As most things worthwhile in life, love takes practice for most of us. So, do that kind act. Help out a loved one. Show your love today while you can. Continue reading
The only baggage you can take from yesterday is a memory. Continue reading
by Tad. R. Callister
I really like the story he tells at the beginning of Ben Carson. But I have always like those ‘rise above the ashes’ type of stories. What kind of world would we live in if parents took the responsibility to teach their children values?
This is normally the post I use to describe my week at Young Women camp. I describe the lessons I learned, the problems I encountered, and my goal to be a better leader.
Yes, it was a good week. Yes, there were problems encountered but they worked out. The problems always work themselves out. And yes, there is always room for improvement.
We had a moose wander into camp. Actually, he probably was hovering around our camp all week but we just saw him once. Well, once in daylight and once at night. They are kind of creepy when you come across them at night and all you can see is their eyes reflecting in the moonlight.
For this post, I want to focus on one lesson I learned this past week. It happened Wednesday during the hike. Between my asthma and vertigo my goal was to not collapse or lose my balance and fall. And I managed to succeed at both. Yay me!
I didn’t even fall during the off-road stretch where I really had to pay attention to each step I took. Proud to say, I stumbled but I never went down.
We were just finishing the off-road, cross-country portion of the hike and had to descend the little hill. Flags marked our path we needed to follow. Since I was so slow I watched others hike down the hill following the marked path. Two leaders stood at the bottom to help the hikers make it to the road. But from where I stood, I thought I could see an easier route.
Despite the flags and the other hikers’ success, I decided to veer to the right.
The vigilant leaders who waited at the bottom called to me and urged me to follow the marked route. I listened.
When I approached them they helped me down a one-foot drop to get to the road. “Oh, geez,” I complained. “That’s a bit of a drop.” One just nodded her head in agreement.
I joined the other hikers and waited for everyone to catch up. While I did so, I looked down the road. If I had continued on my easier route on top of the hill I would have come to a five to six-foot drop to the road. With no help to get down.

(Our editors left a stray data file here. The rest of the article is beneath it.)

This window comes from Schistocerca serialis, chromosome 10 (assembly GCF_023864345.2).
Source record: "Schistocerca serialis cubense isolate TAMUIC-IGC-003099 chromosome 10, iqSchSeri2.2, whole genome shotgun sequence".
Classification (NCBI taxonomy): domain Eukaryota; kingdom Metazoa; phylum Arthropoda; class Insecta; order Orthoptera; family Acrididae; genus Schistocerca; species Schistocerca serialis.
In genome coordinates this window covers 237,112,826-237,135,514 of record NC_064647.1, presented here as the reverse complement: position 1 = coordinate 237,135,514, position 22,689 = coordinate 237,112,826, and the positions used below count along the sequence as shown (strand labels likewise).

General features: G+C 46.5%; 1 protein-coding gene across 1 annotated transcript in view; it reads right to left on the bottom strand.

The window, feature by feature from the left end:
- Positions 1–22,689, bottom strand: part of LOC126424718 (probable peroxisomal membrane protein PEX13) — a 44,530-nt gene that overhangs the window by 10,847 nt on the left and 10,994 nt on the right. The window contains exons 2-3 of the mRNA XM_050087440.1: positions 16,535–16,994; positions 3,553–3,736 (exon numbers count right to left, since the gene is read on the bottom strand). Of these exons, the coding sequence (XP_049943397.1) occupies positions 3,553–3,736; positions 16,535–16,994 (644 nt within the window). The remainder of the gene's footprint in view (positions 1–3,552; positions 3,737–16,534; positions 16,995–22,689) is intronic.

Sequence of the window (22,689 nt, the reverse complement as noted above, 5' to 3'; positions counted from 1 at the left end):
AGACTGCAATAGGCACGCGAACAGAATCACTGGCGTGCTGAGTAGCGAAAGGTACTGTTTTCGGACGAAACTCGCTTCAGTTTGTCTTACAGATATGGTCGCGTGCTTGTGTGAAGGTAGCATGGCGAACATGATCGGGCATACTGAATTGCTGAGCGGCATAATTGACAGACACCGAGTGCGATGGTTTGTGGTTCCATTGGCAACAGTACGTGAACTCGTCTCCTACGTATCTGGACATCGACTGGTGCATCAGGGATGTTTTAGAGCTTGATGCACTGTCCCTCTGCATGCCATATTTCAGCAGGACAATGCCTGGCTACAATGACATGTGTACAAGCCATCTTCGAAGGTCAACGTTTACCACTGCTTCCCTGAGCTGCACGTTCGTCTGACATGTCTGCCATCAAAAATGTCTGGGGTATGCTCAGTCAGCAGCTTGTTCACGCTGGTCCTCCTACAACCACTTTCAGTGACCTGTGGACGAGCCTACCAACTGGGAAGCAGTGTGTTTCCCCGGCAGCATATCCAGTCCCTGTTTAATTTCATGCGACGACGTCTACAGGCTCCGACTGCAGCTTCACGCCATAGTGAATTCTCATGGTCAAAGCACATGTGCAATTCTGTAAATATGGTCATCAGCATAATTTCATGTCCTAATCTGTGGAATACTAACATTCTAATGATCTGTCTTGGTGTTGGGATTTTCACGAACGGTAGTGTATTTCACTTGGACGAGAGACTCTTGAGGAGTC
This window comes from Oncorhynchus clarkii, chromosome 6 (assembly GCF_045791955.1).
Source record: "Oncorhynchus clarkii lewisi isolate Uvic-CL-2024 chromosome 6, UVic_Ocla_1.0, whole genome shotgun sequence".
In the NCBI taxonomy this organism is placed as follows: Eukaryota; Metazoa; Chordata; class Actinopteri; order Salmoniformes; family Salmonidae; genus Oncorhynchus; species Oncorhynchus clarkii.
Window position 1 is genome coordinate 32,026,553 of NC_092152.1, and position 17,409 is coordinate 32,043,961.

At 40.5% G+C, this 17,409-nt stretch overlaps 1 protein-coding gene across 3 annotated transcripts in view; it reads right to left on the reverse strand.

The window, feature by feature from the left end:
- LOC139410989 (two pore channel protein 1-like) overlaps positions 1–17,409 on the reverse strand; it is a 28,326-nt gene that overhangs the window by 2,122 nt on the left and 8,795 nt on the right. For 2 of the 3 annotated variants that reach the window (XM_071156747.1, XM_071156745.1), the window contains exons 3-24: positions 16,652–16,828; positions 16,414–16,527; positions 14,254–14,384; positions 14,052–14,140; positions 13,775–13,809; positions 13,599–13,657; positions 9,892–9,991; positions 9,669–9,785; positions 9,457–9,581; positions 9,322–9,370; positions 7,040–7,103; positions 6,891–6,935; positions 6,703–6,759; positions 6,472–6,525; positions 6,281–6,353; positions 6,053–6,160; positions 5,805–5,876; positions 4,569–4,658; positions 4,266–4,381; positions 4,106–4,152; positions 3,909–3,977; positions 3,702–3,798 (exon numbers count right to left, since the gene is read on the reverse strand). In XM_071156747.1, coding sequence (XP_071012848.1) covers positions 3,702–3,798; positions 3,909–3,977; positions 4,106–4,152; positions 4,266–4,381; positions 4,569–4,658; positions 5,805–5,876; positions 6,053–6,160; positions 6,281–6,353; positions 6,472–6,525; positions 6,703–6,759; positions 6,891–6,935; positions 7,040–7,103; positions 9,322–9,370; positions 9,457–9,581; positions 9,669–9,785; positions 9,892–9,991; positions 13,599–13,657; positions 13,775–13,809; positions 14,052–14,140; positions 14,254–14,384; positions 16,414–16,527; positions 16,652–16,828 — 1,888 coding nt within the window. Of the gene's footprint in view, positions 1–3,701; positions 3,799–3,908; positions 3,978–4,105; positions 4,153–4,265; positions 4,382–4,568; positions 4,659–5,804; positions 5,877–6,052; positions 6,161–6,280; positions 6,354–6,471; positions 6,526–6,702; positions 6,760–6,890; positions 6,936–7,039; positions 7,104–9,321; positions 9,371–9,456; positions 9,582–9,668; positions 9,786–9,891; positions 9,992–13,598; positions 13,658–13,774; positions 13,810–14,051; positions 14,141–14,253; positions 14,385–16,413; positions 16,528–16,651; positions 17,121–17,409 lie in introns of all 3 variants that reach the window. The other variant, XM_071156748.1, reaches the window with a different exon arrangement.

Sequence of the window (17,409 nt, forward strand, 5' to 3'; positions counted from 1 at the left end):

Isn’t that like life? We have markers and flags showing us the route. We also have others going before us leading the way. And there are those waiting to help us through our tough times. Yet, we may think we see an easier way – a better route.
We don’t always have the full picture from where we stand. We don’t need to. There are plenty of gifts to help us to succeed. We are meant to win – not to lose.
And let me tell you, I’m very glad I listened that day. I hope I listen just as well in life.
“No regrets!” that’s the naive mantra of youth. At one time in my life, more than a decade ago, it was my motto, also. To live a life with no regret is synonymous with living life to the fullest and always making the right choice. Or, at least, being content with the decisions you make. Regret means to “feel sorry for something” (Word dictionary). The ingenuous of youth looks at this definition and thinks, “It’s wrong to feel sorrow.”
To live a life with no regrets is only possible in one of two ways:
One, you always make the right choice. You never, ever make a wrong decision. This is technically impossible. You will make the wrong choice from time to time. If you’re foolhardy enough to never second guess yourself, well, bully for you! But that doesn’t mean you choose wisely in every decision that you make.
Two, you never learn better. You remain locked in a state of immaturity that never lets you gain wisdom. I wish there was a better way to learn than by trial and error. But sometimes, there isn’t. Some things you do will work. Some won’t. It’s a part of life. But to never regret or feel sorrow for making a wrong decision, that implies a prideful will too stubborn to see error. Personally, I don’t want to be that kind of person.
I am going to continue to make mistakes. Some I will recognize instantly and others other time. In both cases I may feel the pangs of regret. But that’s okay because it shows I’m growing and getting wiser. The youth can keep their infallibility and boldly declare, “No regrets!” As for me, I prefer the wisdom that comes from penitence.